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Local businesses suffer as more residents choose to shop and eat on the mainland

The opening of borders has reportedly unleashed the pent-up desire of Macao’s residents to enjoy all that Guangdong has to offer, creating headaches for local retailers and restaurateurs.

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The opening of borders has reportedly unleashed the pent-up desire of Macao’s residents to enjoy all that Guangdong has to offer, creating headaches for local retailers and restaurateurs.

ARTICLE BY

PUBLISHED

READING TIME

Less than 1 minute Minutes

UPDATED: 21 Dec 2023, 11:32 pm

The lifting of travel restrictions after the Covid-19 pandemic has brought a huge influx of mainland Chinese visitors in a boon to the local hospitality sector. But open borders work two ways, and as more and more Macao residents head to mainland China for shopping and leisure, retailers and other small businesses in Macao’s residential districts are struggling.

That’s according to an interview given to Jornal Tribuna de Macau by Fong Kin Fu, director of the Federal General Commercial Association of Macau Small and Medium Enterprises.

Competing with the bright lights of Zhuhai, or other mainland cities, isn’t the only worry faced by neighbourhood businesses that rely on residents, not tourists, in order to make ends meet.

“After the pandemic, many landlords opted to raise rents, when shopkeepers were still dealing with reduced business and the need to resort to wage increases to attract labour,” Fong told Tribuna.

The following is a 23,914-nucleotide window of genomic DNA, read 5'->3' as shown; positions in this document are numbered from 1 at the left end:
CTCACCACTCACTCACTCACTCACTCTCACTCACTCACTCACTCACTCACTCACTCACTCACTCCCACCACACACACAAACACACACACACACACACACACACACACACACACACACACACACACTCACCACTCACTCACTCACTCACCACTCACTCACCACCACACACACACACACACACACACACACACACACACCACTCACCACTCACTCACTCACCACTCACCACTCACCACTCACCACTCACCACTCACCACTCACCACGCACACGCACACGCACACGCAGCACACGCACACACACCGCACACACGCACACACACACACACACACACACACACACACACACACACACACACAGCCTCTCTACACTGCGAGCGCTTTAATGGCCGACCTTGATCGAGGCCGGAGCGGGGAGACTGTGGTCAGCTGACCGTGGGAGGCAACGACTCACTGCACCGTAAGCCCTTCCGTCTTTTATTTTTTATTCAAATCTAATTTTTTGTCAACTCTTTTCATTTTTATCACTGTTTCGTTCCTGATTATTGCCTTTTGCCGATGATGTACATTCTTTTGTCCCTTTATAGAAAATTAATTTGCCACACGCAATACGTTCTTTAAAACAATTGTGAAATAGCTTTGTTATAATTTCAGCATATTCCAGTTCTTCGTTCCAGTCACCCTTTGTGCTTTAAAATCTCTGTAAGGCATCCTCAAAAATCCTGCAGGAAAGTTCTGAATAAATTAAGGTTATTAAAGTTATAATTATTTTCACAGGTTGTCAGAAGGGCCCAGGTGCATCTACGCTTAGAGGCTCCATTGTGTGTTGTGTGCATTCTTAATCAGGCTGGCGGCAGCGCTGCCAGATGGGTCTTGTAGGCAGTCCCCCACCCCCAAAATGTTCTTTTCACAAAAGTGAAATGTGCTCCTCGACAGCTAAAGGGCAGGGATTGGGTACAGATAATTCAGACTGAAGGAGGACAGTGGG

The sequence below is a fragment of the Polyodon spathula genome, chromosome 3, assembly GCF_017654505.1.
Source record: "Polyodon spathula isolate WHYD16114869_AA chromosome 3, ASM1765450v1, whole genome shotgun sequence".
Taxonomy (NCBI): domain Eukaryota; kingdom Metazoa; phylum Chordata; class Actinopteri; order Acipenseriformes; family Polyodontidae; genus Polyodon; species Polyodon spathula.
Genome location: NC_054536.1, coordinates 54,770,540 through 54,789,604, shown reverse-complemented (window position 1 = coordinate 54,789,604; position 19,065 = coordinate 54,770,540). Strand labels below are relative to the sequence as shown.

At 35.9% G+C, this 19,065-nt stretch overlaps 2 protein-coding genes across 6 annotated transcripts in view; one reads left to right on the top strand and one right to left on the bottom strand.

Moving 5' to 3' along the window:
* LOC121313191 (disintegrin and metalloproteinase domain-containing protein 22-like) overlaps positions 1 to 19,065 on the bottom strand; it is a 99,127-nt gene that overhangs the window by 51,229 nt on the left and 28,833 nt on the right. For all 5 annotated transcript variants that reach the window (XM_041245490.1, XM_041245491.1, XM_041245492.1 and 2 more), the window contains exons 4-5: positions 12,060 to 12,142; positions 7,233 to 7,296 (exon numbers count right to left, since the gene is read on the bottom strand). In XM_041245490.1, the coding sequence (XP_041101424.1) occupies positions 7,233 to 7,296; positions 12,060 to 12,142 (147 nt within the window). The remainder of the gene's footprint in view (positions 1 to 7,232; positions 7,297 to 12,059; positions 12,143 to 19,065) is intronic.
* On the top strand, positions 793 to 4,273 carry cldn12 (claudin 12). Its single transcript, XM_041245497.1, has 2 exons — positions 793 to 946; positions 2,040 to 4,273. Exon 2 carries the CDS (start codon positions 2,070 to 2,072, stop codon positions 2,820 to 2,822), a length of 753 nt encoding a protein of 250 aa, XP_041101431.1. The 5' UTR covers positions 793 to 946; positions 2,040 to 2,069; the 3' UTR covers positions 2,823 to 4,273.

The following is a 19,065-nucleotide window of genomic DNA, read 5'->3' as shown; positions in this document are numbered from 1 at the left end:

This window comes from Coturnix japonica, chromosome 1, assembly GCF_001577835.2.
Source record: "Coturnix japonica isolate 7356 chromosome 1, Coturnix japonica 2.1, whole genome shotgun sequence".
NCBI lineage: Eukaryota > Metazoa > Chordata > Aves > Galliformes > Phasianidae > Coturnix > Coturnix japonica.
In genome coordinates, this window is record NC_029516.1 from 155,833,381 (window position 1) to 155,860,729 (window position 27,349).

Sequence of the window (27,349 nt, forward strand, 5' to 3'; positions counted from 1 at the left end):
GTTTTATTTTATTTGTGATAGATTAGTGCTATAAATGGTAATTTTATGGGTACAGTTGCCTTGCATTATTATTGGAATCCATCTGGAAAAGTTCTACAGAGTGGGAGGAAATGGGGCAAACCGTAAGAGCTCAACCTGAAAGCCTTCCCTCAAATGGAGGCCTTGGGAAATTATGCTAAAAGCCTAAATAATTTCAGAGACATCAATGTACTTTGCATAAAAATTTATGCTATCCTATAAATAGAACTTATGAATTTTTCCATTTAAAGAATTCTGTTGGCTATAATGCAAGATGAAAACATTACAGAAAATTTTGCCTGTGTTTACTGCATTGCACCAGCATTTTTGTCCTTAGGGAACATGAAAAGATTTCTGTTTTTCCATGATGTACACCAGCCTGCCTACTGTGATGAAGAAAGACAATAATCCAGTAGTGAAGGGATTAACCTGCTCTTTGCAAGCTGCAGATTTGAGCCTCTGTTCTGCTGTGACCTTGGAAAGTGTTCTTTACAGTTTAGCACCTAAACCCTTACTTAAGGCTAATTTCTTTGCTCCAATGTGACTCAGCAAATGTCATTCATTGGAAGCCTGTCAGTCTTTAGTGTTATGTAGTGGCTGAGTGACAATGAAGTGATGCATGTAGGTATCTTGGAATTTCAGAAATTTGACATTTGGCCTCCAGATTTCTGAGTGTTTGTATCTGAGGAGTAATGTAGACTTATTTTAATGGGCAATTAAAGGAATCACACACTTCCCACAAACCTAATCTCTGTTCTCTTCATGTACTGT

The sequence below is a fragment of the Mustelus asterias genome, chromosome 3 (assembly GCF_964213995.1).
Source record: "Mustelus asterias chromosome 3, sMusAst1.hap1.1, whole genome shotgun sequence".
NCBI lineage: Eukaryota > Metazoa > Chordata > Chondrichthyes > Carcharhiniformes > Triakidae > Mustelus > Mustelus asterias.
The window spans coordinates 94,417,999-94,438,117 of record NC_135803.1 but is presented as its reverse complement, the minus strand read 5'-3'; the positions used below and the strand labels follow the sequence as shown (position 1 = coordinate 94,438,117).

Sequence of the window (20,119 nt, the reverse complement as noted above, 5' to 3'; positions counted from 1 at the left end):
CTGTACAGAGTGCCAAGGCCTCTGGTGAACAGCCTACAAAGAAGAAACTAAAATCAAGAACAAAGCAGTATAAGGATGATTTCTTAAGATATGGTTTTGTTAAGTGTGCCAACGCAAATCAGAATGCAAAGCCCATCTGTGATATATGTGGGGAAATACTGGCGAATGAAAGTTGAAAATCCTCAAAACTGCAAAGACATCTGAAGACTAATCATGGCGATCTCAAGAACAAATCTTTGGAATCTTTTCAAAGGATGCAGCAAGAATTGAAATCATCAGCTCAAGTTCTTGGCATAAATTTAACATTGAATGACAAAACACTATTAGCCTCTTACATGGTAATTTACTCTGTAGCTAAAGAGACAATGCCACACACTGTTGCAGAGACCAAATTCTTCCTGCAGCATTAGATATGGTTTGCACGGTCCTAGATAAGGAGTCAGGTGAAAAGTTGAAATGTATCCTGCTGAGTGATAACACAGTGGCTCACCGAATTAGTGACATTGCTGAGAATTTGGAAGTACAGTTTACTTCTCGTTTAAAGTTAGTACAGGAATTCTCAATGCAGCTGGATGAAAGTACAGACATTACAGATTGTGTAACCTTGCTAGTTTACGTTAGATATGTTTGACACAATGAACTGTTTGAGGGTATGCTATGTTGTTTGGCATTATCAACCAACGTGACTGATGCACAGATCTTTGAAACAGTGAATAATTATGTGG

[See more: The surge in tourist numbers is leading to complaints from residents]

He said that “the departure of residents to visit, shop and eat in Guangdong”, was weakening the local market, and pointed to the mainland’s modern environment, huge range of shopping and dining choices, and other conveniences as a potent lure to Macao residents unable to visit the hinterland for the past three years.

Fong also told Tribuna that the trend was for residents to “go as a family, including the elderly” further increasing their spend in the mainland – and reducing it in Macao. The upshot, he said, is that business for many local retailers is even worse than it was during the pandemic.

He called on “economists, authorities, civil society and businesses” to help make Macao’s older residential districts more appealing to tourists, so that the economic benefits of the increase in visitors could be spread more evenly around the city. 

“The consumer model is changing,” he said, adding that solutions would only be found by making a “deep approach.”

 

UPDATED: 21 Dec 2023, 11:32 pm

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